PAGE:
Battle of Adwalton Moor
|Battle of Adwalton Moor|
|Part of the First English Civil War|
Battle Plaque at Adwalton Moor
|Commanders and leaders|
|Earl of Newcastle||
Sir Thomas Fairfax|
Major General Gifford
|Casualties and losses|
The Battle of Adwalton Moor was a battle in the English Civil War on 30 June 1643.
The site of the battle is high ground in Adwalton (now commonly considered to be part of Drighlington) near Bradford, which is now in an area of rural-urban fringe, (map reference SE2228). Parts of the site are protected as "green belt" or other types of open space with the A650 road cutting right through the battlefield. It is the only battlefield recognised by Bradford Metropolitan District Council as falling within its boundaries but it actually lies within the Leeds City Council boundary. There are plaques interpreting the battlefield for visitors.
Prior to the battle, the Royalists captured Parliamentary-held Howley Hall (4.5 kilometres (2.8 mi) southeast of Adwalton) to secure their advance on Bradford. This was their starting point for their march on Bradford on 30 June 1643.
The Earl of Newcastle, the Royalist commander, was marching on Bradford (which was Parliamentarian in sympathy) with 10,000 men. Fairfax, the Parliamentary commander, had 3,000-4,000 men in Bradford. However, despite his inferior numbers, Fairfax came to intercept the Royalist army as Bradford was ill-prepared to resist a siege. The Parliamentarians were due to leave bradford at 4:00 am, but left much later on account of the "laxity or worse of General Gifford". When they arrived at Adwalton Moor, the Royalist commander had deployed his army effectively and despite early success by the Parliamentarians, the strong Royalists defeated them.
The battle has long been deemed of low or medium term significance and that it consolidated Royalist control of Yorkshire. However, historians have acknowledged that the impact of the battle, which left the Parliamentarians with only one stronghold in the north (Hull), forced the Parliamentarians into a religious and political alliance with Scotland. This in turn, led to a Parliamentary victory at the Battle of Marston Moor a year later in 1644. Historic England labelled the battle as second only in importance to Marston Moor.
There is a display relating to the battle at Bolling Hall, Bradford, a museum which lies a few miles from the site and was itself a Royalist base. Oakwell Hall is another museum which throws light on the civil war in Yorkshire: although the hall is situated within walking distance from the battlefield, it falls outside the boundaries of Bradford and within those of Kirklees.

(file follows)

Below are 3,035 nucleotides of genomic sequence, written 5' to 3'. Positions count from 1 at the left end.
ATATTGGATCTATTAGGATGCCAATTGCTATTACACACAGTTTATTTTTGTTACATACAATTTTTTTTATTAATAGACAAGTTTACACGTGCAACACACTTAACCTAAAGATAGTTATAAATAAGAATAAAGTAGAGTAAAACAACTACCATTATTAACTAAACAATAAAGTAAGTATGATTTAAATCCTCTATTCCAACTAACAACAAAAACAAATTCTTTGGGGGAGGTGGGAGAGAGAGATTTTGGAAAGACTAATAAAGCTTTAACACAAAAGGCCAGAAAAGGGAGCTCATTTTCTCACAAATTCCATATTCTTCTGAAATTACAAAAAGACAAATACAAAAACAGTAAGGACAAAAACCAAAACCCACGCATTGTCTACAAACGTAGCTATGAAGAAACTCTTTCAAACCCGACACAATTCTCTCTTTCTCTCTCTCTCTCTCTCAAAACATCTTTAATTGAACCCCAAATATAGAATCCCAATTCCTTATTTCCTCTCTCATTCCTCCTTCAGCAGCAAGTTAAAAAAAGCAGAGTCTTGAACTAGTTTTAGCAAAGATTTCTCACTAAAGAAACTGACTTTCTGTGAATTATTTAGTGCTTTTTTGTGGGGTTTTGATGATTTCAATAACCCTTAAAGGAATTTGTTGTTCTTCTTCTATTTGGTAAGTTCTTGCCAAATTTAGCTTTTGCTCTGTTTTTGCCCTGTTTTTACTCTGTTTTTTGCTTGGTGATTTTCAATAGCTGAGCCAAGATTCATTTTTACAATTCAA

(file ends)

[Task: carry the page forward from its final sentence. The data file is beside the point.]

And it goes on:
This article includes a list of references, related reading or external links, but its sources remain unclear because it lacks inline citations. (October 2013) (Learn how and when to remove this template message)
- Gentles, Ian (2007). The English Revolution and the wars of the three kingdoms, 1638-1652 (1 ed.). Harlow, England: Pearson Longman. p. 166. ISBN 9780582065512.
- "Adwalton Moor Battlefield Heritage Impact Assessment" (PDF). bradford.gov.uk. February 2015. p. 15. Retrieved 18 November 2017.
- "English Heritage Battlefield Report: Adwalton Moor 1643" (PDF). historicengland.co.uk. 1995. Retrieved 15 November 2017.
- "Adwalton Moor Battlefield Heritage Impact Assessment" (PDF). bradford.gov.uk. February 2015. p. 2. Retrieved 18 November 2017.
- Historic England. "Battle of Adwalton Moor 1643 (1000000)". National Heritage List for England. Retrieved 15 November 2017.
- Historic England. "Howley Hall; a 16th century country house and gardens, Morley (1016323)". National Heritage List for England. Retrieved 2017-11-23.
- Paige, William (1913). The Victoria history of the counties of England. The Victoria history of the county of York, Volume 3. London: Constable. p. 423. OCLC 504890096.
- Historic England. "Battle of Adwalton Moor 1643 (51203)". PastScape. Retrieved 15 November 2017.
- Ginley, Joanne (7 September 2003). "New theory on civil war's 'forgotten battle'". The Yorkshire Post. Retrieved 15 November 2017.
- The Battlefields Trust; Fletcher, Craig; Jones, Christopher (2004), Battle of Adwalton Moor 30 June 1643, Battlefields Trust, retrieved 28 October 2013
- Crossby, Owen (3 June 2003), Adwalton Moor, Self published, archived from the original on 29 October 2013, retrieved 28 October 2013
- Rickard, J. (24 August 2000), Adwalton Moor, battle of, 30 June 1643, Military History Encyclopedia on the Web, retrieved 28 October 2013
- Gaunt, P. (1987), The Cromwellian Gazetteer : An Illustrated Guide to Britain in the Civil War & Commonwealth, A. Sutton, p. 168, ISBN 9780862992910
- English Heritage (1995), Battlefield Report: Adwalton Moor 1643 (PDF), retrieved 28 October 2013
- English Heritage, Battle of Adwalton Moor (PDF), National Heritage List for England, retrieved 11 April 2017
- Duchess of Newcastle, Margaret (1907), Firth, C H, ed., The life of William Cavendish, Duke of Newcastle (2nd ed.)
- Parsons, D., ed. (1836), The life of Sir Henry Slingsby of Scriven, Bt.
- Battle of Adwalton Moor - 1643, Bradford Council, retrieved 28 October 2013
- Historic England (2007). "Battle of AdwaltonMoor 1643 (51203)". PastScape. Retrieved 28 October 2013.
- Field Archaeology Specialists Ltd, Adwalton Moor Battlefiled, Archaeology Data Service web site, retrieved 28 October 2013 "Metal detector survey over the Scheduled Civil War battlefield found no evidence for any supporting artefacts".